For several parts of the state, July was dry and August was dry, and the late planted corn with limited root systems suffered significantly.

“Yields in some places were just the luck of the draw based on when they got those timely rains. Some areas were hurt by the lack of rain in August,” Thomison said. “I think some of the top end yield we talk about may have been lost with all of the heat. We had some lower yields this year but we still got some very respectable yields in southwest and western Ohio where we had average yields well over 200 bushels in our trials. We had some hybrids over 250 bushels. If we hadn’t had those high temperatures, maybe we would have done even better. But it interesting to see that, where we had rain two years in a row the yields are pretty close, even with all of the heat this year. We may have some hybrids that are down 10 or 20 bushels, but there are still very good yields out there.”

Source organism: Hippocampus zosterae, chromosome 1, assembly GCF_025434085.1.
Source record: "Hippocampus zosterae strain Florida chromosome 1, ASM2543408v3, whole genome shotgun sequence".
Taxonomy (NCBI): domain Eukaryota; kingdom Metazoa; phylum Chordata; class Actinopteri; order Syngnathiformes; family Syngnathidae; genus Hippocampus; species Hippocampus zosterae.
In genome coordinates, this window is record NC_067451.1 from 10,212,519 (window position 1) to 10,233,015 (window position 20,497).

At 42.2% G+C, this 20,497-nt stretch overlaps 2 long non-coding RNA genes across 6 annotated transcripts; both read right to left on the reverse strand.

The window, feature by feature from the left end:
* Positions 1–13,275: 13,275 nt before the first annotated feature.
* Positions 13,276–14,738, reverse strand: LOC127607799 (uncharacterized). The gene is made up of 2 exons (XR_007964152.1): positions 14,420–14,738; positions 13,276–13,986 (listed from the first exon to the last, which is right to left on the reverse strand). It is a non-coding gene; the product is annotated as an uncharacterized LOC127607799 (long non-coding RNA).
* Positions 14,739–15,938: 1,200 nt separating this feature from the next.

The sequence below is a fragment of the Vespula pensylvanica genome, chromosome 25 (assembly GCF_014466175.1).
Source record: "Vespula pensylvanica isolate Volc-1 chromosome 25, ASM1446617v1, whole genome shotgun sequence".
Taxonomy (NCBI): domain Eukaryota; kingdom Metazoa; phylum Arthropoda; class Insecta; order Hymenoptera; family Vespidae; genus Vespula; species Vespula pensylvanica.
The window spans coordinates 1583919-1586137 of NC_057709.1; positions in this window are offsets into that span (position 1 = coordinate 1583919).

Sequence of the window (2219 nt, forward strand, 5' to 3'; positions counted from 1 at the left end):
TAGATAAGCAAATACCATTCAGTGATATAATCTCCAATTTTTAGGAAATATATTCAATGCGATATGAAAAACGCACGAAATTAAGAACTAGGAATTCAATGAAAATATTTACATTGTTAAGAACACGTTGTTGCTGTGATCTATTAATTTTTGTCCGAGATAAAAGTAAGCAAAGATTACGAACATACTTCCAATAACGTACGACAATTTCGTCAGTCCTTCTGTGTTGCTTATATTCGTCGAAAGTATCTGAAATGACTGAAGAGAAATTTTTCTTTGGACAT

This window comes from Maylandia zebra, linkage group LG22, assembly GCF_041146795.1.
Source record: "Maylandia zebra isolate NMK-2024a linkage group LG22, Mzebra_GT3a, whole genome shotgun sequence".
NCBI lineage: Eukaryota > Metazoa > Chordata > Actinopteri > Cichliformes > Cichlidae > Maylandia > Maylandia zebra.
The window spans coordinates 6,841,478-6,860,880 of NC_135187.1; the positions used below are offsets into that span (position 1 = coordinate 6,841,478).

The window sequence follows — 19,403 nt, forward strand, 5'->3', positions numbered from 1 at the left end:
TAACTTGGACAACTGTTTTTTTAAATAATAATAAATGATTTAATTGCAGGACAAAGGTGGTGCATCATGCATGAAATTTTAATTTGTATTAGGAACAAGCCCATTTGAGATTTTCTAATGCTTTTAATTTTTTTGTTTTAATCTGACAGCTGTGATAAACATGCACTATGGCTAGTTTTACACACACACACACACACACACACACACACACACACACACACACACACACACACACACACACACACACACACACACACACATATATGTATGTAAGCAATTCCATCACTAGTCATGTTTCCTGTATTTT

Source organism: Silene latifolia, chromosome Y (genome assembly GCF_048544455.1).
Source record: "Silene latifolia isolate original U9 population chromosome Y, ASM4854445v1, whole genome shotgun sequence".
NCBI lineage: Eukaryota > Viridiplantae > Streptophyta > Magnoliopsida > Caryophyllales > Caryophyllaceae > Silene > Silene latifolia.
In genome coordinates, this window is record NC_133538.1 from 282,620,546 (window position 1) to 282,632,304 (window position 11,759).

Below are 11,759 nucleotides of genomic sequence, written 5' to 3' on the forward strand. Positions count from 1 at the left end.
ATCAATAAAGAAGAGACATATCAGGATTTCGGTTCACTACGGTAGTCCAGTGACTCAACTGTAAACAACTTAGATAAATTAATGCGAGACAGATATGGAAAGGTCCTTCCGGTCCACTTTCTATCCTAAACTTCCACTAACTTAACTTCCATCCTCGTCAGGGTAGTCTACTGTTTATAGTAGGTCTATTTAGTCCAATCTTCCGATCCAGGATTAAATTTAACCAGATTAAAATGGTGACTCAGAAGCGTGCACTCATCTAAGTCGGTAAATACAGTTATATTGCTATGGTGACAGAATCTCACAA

And, unlike 2009, the 2010 corn was high quality and very dry, as low as 13% moisture right out of the field. Comparing the last two years can offer some other insights, Thomison said. Last year, while most of the state had consistent moisture, a strip through northwest Ohio was very dry, but cool temperatures reduced the stress on the plants.

“Last year we had pockets around Kenton and Lima that were really dry and they were pleasantly surprised with yields because they did not have the high temperatures,” Thomison said. “They did better than they expected last year in the dry areas and this year we might have seen the flip side. I think some growers thought they were going to do better than they did. The combination of poor root development from the rain in May and June, plus the high temperatures and lack of water in August was a recipe for reduced yields.”

And, though conditions for the development of disease were present, particularly early in the growing season, they did not become much of a problem.

“We didn’t really see the diseases this year. It was present in fields and there were good conditions for disease, but the crop dried down so quickly, it stayed ahead of the disease,” Thomison said. “The corn was standing very well through harvest.”